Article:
Settlement residents and infiltrators are ambushing security forces — ambushing their hearts and their minds. I am on the frontlines of the Jewish soul.
Border police created a new human border at the entrance of each settlement, and here at Neve Dekalim, and residents and infiltrators are ambushing them — ambushing their hearts and their minds.
First, I shook their hands in my jeans and white T-shirt. They smiled back. They were trained not to smile, not to talk, but they were engaged. My friend Nava, one of the “Americans Opposing Jewish Expulsion,” engaged a pretty blue-eyed woman, dressed in black, trying to look tough. “You came from Russia to be here. You left a communist country to be part of the Israeli KGB! You shouldn’t be doing this. You should be a model!” She smiled, but the mean old policeman drove a wedge between soldiers and protestors.
“Give them space.”
“Give the people back their houses’ space!” I shouted.
Then an 18-year-old woman, dressed modestly, found another black angel to pick on. “My grandfather was taken out of his home, now you’re going to take me out of my home? Jews don’t do this to Jews! We’ve suffered together! We’ve gone through so much together! Why inflict this suffering upon us?”
“Listen to her,” another yelled. “She’s 18 years old and she understands more than you!” He couldn’t look her in the eye, but he was trying to hold in his smile, his suppressed emotion; they weren’t allowed to show any.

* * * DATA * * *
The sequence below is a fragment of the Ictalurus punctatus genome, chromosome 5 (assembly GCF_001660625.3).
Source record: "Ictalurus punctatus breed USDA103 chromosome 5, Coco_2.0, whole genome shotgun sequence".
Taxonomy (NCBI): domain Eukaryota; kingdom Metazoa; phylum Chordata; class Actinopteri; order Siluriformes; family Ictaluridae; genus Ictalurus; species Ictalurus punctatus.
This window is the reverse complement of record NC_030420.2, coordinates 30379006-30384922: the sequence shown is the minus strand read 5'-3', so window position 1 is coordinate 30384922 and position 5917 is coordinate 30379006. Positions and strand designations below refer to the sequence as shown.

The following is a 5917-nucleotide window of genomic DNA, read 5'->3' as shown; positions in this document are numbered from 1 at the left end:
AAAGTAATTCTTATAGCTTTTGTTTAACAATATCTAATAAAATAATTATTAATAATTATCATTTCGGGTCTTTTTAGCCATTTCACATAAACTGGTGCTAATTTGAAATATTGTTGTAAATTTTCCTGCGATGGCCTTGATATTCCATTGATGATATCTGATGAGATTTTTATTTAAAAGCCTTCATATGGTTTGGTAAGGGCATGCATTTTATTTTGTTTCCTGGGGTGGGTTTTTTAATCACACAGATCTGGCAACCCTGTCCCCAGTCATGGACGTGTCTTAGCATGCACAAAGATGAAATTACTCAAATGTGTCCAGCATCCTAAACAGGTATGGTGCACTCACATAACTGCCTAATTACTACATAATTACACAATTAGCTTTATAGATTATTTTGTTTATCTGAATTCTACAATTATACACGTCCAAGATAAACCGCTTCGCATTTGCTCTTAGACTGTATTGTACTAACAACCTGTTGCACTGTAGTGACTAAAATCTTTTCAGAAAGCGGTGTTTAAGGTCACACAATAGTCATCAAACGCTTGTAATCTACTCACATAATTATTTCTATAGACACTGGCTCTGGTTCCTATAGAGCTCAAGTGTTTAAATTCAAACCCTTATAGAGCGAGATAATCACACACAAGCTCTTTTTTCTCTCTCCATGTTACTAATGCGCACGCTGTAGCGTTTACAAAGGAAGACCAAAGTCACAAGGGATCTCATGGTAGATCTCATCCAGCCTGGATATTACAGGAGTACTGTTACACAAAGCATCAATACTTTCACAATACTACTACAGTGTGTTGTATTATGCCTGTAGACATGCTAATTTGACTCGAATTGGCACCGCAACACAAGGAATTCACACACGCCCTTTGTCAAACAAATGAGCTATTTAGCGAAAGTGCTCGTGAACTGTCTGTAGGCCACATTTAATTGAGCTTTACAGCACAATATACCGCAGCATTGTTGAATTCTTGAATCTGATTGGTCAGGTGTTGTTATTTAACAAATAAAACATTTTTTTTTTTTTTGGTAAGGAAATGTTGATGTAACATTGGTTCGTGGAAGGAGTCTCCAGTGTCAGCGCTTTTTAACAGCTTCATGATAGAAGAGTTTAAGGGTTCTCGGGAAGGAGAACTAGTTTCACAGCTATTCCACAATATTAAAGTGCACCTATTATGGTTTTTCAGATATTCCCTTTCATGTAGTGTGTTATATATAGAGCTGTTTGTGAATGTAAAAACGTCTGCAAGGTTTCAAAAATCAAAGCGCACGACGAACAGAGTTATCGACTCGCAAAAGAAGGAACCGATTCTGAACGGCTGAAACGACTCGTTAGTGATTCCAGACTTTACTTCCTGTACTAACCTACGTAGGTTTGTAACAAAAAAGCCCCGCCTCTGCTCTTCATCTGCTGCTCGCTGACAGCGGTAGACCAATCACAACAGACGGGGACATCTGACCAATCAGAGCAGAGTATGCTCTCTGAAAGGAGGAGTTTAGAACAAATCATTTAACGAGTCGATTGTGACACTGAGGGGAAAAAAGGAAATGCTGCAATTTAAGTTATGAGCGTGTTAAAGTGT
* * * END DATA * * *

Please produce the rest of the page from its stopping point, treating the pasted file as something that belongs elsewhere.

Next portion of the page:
Then I walked over to a tent where dozens of policemen were sitting. “You guys look bored,” I said in Hebrew. They engaged me. “You want me to sing to you?” I asked.
“Do you like Britney Spears?”
Then the commander came over.
“Excuse me, but you can’t be here.”
“But why? They’re bored.”
“This is a police area. You can’t be here.”
“What are you going to do, arrest me?” I asked, sadly. I really didn’t want to go, not just yet. So I saved my battle, even though I regret that I didn’t engage him further.
“He wants to expel you,” said my friend Hezzy, who was with me.
“I’m not expelling, I’m asking,” said the commander, feeling guilty, I hope.
Then, on another front at another Neve Dekalim entrance, a Gush messenger engaged a soldier. “Jewish soldiers don’t do this,” someone said.
“But we have to do this. If we don’t do this, the army will fall apart.”
“But what kind of army would do this? If it could do this, then it should fall apart.”
He kept answering back, having been drilled that the army must be preserved at the expense of Gush residents. “I have to tell you that I made Aliyah because I wanted to be protected by a Jewish, Israeli army. Now I see a soldier, and I’m afraid of him. Is that how it should be?”
“You don’t have to be afraid,” he said.
“But I am.”
Everyone continued to ambush him until a man in a beard went up to him and hugged him and kissed him. The soldier hugged him back.
The engagement continues everywhere here. That’s our battle. Not to disengage, but to engage. When all this is over, let’s hope that this plan is called not the “Disengagement Plan” but the “Engagement Plan.”
May it succeed.